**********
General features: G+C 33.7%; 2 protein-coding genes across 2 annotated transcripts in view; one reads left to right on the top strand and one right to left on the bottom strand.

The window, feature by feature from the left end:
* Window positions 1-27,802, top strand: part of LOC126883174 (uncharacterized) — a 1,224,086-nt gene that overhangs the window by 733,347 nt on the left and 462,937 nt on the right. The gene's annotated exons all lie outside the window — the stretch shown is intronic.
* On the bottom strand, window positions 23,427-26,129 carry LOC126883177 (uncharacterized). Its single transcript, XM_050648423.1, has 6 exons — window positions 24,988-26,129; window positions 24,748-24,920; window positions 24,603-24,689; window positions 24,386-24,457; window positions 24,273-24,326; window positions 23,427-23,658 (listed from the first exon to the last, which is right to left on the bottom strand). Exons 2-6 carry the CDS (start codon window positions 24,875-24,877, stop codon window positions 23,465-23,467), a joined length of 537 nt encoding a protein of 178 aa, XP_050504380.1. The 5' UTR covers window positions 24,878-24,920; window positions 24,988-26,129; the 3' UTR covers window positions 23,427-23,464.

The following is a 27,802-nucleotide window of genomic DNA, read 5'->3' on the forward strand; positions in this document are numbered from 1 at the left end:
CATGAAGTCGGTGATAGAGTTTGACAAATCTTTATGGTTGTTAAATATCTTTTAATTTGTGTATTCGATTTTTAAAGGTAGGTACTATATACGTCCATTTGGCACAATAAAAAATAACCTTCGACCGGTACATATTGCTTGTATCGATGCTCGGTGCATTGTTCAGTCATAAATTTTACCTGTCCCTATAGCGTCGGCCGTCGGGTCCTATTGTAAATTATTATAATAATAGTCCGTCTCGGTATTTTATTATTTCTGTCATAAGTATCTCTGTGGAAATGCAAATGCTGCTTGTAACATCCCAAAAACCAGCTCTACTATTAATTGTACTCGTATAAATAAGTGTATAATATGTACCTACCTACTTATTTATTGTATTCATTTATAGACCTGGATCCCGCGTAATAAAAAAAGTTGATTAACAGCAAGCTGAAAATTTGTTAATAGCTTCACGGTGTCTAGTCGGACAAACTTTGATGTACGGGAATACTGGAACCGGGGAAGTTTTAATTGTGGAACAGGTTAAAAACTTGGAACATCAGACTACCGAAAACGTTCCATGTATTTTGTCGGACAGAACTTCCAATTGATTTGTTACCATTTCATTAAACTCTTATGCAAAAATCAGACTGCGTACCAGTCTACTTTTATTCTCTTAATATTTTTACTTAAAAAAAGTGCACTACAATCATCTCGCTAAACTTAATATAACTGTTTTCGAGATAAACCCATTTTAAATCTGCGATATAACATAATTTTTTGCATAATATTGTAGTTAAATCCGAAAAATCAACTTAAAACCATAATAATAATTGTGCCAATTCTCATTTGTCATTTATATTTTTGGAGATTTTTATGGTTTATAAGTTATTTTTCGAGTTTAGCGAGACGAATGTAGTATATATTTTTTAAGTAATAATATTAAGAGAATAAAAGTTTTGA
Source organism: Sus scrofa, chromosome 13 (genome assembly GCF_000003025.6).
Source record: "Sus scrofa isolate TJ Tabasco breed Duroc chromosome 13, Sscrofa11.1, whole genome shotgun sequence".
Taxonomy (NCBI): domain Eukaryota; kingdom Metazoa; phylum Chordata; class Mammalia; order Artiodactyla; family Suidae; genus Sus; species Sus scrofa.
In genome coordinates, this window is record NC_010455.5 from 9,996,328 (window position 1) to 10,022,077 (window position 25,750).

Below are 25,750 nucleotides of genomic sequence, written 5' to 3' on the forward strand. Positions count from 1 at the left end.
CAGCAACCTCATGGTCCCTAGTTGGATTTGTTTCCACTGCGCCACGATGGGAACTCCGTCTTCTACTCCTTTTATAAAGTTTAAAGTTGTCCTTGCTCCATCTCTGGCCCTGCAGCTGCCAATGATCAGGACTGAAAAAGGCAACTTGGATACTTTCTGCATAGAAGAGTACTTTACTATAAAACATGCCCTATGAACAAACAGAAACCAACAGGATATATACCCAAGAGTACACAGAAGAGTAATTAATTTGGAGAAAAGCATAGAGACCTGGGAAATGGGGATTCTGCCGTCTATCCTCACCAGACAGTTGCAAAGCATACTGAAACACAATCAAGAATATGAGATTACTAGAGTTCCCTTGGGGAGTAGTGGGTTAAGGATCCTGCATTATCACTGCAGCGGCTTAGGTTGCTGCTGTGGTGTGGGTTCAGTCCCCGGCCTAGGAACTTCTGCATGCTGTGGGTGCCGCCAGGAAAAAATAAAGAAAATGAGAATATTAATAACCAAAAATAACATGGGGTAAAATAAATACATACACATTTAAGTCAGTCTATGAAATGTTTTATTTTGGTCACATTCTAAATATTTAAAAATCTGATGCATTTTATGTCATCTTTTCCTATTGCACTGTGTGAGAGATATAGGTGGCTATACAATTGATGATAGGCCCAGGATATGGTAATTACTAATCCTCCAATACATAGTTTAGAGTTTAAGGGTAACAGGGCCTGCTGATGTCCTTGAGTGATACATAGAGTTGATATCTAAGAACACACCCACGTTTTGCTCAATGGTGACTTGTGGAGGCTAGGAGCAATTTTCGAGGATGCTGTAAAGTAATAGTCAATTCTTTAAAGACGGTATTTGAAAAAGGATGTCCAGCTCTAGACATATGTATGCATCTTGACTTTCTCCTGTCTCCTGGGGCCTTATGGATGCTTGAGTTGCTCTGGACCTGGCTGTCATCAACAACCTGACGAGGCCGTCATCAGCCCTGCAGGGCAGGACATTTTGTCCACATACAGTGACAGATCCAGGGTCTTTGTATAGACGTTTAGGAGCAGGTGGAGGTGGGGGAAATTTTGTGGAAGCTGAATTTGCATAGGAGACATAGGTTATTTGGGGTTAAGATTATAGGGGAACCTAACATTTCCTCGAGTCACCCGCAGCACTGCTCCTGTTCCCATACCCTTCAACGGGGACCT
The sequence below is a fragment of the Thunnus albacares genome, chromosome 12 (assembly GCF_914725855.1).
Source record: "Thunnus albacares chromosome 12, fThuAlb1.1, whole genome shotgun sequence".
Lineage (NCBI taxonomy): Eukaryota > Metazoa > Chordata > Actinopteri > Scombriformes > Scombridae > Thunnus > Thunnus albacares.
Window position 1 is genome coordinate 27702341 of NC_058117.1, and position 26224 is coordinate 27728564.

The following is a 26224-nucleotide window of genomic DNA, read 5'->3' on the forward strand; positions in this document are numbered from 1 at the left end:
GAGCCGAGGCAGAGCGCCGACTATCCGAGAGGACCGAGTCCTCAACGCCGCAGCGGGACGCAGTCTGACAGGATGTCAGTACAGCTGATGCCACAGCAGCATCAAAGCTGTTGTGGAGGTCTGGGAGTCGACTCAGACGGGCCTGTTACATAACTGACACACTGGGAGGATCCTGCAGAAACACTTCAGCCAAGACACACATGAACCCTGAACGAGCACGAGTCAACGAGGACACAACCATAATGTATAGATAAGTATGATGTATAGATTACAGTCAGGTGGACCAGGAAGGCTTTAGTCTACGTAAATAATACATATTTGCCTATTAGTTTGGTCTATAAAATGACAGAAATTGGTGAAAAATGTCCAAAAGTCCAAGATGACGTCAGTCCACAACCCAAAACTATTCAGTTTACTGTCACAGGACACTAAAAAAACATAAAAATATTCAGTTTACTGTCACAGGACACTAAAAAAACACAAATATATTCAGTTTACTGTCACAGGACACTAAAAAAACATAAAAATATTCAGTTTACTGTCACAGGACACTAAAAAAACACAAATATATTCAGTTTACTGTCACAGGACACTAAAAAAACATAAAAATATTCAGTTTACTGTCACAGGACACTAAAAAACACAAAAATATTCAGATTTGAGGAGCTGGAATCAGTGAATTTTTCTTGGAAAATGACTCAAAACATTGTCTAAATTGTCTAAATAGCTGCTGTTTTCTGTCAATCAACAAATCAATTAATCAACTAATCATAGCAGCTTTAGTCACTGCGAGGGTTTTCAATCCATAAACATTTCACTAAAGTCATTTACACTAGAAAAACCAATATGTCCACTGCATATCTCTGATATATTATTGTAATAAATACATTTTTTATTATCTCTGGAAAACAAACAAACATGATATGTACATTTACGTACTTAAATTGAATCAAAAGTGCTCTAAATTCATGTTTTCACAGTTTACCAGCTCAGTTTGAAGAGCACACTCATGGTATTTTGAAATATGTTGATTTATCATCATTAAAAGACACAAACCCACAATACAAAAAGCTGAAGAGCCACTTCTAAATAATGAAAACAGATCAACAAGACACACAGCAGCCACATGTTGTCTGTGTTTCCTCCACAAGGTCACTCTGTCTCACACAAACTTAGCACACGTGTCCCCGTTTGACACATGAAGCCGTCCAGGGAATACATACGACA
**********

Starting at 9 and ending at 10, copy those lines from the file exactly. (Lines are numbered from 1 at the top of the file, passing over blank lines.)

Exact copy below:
Taxonomy (NCBI): domain Eukaryota; kingdom Metazoa; phylum Chordata; class Mammalia; order Artiodactyla; family Suidae; genus Sus; species Sus scrofa.
In genome coordinates, this window is record NC_010455.5 from 9,996,328 (window position 1) to 10,022,077 (window position 25,750).